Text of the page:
MINOT, N.D. -- According to Heidi Heitkamp's now-defunct Senate campaign's most recent filing with the FEC, the one-time senator is still sitting on a more than $3.6 million fortune.
That's down nearly $1 million from the last report in January.
It's not unusual for political candidates to have money left over after a losing campaign.
In 2018, Heitkamp's campaign spending was more than quadruple that of Republican challenger (and current senator) Kevin Cramer. Yet, she still managed to end the cycle with roughly $6.5 million in cash on hand.
Believe it or not, it does take more than just a massive pile of cash to win elections.
Since then, Heitkamp has spent her leftover money in ways typical for former politicians, using it to pay for things like booze and luxury dining and travel. Even spa treatments.
Heitkamp also made some money for her campaign by selling her mailing lists, which is probably why many of you have probably started getting completely unsolicited emails from Democratic candidates in other parts of the country.
But Heitkamp has also been using her campaign's cash in unusual ways that might even be illegal if the deeply compromised Federal Election Commission were capable of ruling on it.
Since leaving office, Heitkamp co-founded (along with Joe Donnelly, another Democrat who lost a Senate seat in 2018) a super PAC called the One Country Fund.
The only reported contribution to that PAC so far is a $500,000 donation from the Heitkamp campaign fund.
How is that money being used?
Settling a personal score for Heitkamp is one way.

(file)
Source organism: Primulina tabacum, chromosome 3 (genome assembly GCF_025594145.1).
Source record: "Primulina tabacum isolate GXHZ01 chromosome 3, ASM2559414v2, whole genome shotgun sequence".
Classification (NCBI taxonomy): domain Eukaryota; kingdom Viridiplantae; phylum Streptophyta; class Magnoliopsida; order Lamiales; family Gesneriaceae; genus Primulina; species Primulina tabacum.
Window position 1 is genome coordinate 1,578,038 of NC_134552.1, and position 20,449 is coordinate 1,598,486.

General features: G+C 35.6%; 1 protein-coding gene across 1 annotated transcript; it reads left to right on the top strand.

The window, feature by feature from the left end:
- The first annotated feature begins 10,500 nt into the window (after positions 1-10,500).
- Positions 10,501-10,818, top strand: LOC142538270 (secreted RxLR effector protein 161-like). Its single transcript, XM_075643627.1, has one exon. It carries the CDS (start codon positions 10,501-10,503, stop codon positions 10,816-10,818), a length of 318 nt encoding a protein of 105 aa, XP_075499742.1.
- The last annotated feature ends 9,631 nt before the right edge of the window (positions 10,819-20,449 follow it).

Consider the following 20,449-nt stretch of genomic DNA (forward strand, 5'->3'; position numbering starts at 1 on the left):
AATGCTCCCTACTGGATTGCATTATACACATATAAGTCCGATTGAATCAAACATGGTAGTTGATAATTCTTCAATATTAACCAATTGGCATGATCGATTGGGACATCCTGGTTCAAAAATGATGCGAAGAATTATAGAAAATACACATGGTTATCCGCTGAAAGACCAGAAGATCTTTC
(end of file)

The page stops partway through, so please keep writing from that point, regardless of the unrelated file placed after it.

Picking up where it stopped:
In 2018, Iowa Sen. Jon Ernst, a Republican, campaigned for Cramer in North Dakota and described Heitkamp's vote against confirming Supreme Court Justice Brett Kavanaugh "reprehensible."
In 2020, Heitkamp's One Country Fund has put $1 million behind an ad against Ernst's re-election bid.
Another is in making big-money payments to Heitkamp's long-time political adviser and personal friend Tessa Gould.
Back in January, I reported that, for a year after the end of the 2018 campaign cycle, Heitkamp paid Gould a total of $70,000 under the vague justification of "consulting" work. This, despite Gould having worked at Forbes Tate Partners, a Washington, D.C., lobbying firm, since March 2019.
Heitkamp's campaign hasn't made any more direct payments to Gould since that report, per the FEC disclosures, but, low and behold, suddenly Gould is on the payroll at the One Country Fund. According to a database maintained by the Center for Responsive Politics, Gould is the top vendor for the super PAC, having received $30,000 so far in 2020.
I guess Heitkamp was hoping nobody would notice?
Interestingly, per that same data, Gould also received over $25,000 from the Heitkamp-affiliated Dakota Prairie PAC in 2019.
Is it legal for a politician to use leftover cash from a defunct campaign to fund new political ventures and make payouts to cronies?
That's a good question.
"The commission approved an advisory opinion request in 2012 allowing a former candidate to contribute leftover money to a super PAC, but the request made a point of saying the candidate wouldn't control how the money was spent," Bloomberg reported recently. "Last year, the FEC deadlocked over an advisory request from former congressman and HHS Secretary Tom Price, a Georgia Republican, asking to shift $1.7 million in leftover campaign cash to a nonprofit intended to promote his policy ideas on health care."
Heitkamp's people claim they're following the law, but they also haven't requested any sort of guidance from the FEC. And the FEC isn't likely to take any action. As Bloomberg reports: "The FEC has been without a quorum of commissioners for most of the past year and is currently unable to vote on advisory opinions or enforcement complaints."
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Rob Port, founder of SayAnythingBlog.com, is a Forum Communications commentator. Reach him on Twitter at @robport or via email at firstname.lastname@example.org.